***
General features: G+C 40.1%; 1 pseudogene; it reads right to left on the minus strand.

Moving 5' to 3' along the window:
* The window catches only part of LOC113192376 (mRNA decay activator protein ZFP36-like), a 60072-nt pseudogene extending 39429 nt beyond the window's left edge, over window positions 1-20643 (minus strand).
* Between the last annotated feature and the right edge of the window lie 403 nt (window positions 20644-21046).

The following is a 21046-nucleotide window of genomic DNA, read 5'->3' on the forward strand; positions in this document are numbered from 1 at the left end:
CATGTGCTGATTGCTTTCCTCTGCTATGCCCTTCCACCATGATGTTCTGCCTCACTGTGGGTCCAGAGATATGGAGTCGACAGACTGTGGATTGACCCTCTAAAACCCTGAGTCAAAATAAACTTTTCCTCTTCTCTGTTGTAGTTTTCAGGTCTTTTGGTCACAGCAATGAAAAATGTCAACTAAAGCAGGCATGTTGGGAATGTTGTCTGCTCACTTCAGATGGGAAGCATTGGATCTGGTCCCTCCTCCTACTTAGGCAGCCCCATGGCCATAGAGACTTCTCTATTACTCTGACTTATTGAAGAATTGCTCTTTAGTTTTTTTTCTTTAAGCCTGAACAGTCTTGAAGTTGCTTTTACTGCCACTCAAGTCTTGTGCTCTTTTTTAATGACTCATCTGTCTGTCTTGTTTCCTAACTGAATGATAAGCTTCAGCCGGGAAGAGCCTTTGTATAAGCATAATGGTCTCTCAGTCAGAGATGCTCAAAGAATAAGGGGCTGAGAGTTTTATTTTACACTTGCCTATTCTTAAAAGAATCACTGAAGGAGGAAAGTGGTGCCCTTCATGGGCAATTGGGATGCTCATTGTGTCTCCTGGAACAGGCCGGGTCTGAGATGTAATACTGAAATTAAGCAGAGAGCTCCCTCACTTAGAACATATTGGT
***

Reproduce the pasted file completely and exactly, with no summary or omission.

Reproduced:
General features: G+C 40.1%; 1 pseudogene; it reads right to left on the minus strand.

Moving 5' to 3' along the window:
* The window catches only part of LOC113192376 (mRNA decay activator protein ZFP36-like), a 60072-nt pseudogene extending 39429 nt beyond the window's left edge, over window positions 1-20643 (minus strand).
* Between the last annotated feature and the right edge of the window lie 403 nt (window positions 20644-21046).

The following is a 21046-nucleotide window of genomic DNA, read 5'->3' on the forward strand; positions in this document are numbered from 1 at the left end:
CATGTGCTGATTGCTTTCCTCTGCTATGCCCTTCCACCATGATGTTCTGCCTCACTGTGGGTCCAGAGATATGGAGTCGACAGACTGTGGATTGACCCTCTAAAACCCTGAGTCAAAATAAACTTTTCCTCTTCTCTGTTGTAGTTTTCAGGTCTTTTGGTCACAGCAATGAAAAATGTCAACTAAAGCAGGCATGTTGGGAATGTTGTCTGCTCACTTCAGATGGGAAGCATTGGATCTGGTCCCTCCTCCTACTTAGGCAGCCCCATGGCCATAGAGACTTCTCTATTACTCTGACTTATTGAAGAATTGCTCTTTAGTTTTTTTTCTTTAAGCCTGAACAGTCTTGAAGTTGCTTTTACTGCCACTCAAGTCTTGTGCTCTTTTTTAATGACTCATCTGTCTGTCTTGTTTCCTAACTGAATGATAAGCTTCAGCCGGGAAGAGCCTTTGTATAAGCATAATGGTCTCTCAGTCAGAGATGCTCAAAGAATAAGGGGCTGAGAGTTTTATTTTACACTTGCCTATTCTTAAAAGAATCACTGAAGGAGGAAAGTGGTGCCCTTCATGGGCAATTGGGATGCTCATTGTGTCTCCTGGAACAGGCCGGGTCTGAGATGTAATACTGAAATTAAGCAGAGAGCTCCCTCACTTAGAACATATTGGT